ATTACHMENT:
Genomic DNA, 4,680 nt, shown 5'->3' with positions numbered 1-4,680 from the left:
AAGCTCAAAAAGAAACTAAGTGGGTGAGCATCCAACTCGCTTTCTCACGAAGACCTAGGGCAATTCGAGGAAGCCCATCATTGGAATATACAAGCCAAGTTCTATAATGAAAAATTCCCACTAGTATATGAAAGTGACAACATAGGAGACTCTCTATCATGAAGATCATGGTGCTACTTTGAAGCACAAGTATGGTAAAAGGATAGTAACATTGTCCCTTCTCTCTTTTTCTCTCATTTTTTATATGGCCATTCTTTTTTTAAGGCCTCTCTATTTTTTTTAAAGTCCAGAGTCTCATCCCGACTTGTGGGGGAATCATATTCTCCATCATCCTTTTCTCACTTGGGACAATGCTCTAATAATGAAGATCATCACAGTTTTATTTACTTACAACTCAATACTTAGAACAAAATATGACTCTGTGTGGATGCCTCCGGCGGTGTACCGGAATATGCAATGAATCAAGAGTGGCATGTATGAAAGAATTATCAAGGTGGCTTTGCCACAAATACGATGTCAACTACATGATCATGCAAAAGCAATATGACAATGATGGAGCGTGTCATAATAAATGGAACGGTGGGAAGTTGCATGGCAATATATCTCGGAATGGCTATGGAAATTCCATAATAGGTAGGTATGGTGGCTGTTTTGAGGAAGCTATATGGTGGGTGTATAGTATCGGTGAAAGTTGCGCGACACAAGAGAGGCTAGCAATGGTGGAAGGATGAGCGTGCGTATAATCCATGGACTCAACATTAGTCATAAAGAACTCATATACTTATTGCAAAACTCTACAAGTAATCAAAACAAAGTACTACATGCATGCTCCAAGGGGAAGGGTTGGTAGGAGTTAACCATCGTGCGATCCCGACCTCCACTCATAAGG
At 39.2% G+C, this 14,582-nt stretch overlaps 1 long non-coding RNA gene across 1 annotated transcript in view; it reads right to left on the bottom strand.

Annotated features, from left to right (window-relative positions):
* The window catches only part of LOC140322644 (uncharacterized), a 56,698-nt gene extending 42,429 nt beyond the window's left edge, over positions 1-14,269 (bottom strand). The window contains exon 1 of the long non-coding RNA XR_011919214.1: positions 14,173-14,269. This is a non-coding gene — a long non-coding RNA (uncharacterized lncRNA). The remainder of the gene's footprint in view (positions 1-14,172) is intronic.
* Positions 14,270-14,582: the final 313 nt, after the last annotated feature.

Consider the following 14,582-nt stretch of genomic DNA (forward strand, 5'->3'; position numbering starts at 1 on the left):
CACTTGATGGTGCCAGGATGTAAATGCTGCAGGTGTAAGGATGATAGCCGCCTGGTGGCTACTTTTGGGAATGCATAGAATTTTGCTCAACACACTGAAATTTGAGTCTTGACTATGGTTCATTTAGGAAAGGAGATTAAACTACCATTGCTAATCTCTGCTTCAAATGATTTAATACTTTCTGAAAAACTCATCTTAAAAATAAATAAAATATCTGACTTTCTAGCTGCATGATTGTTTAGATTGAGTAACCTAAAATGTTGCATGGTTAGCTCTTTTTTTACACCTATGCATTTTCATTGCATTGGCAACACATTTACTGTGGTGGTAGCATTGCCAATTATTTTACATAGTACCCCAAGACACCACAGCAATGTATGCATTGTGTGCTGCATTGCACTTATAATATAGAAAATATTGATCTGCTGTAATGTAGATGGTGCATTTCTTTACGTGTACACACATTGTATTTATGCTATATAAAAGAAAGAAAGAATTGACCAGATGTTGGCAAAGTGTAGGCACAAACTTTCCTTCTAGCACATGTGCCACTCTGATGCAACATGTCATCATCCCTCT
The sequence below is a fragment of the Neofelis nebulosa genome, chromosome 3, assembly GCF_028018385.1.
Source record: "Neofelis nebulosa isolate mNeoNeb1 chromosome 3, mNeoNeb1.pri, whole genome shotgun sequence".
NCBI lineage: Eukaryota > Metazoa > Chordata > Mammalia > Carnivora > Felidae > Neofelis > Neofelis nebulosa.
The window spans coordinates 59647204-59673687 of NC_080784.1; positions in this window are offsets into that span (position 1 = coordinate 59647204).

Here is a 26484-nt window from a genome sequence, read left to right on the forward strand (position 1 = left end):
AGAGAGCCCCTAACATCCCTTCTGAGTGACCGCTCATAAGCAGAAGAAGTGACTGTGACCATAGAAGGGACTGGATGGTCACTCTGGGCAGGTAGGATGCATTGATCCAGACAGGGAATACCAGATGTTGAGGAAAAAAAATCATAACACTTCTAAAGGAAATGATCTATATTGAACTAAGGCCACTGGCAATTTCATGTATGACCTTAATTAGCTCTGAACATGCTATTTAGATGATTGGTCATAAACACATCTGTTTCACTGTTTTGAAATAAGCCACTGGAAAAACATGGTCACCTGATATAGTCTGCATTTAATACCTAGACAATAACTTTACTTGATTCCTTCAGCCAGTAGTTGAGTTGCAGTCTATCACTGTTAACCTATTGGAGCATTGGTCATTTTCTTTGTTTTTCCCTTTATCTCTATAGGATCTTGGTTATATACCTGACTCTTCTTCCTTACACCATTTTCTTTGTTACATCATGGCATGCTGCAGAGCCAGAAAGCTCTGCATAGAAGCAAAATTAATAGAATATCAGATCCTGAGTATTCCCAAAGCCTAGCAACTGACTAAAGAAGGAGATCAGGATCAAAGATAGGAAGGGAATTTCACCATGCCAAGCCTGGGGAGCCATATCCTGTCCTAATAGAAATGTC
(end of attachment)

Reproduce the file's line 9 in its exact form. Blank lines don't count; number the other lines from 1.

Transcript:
The sequence below is a fragment of the Neofelis nebulosa genome, chromosome 3, assembly GCF_028018385.1.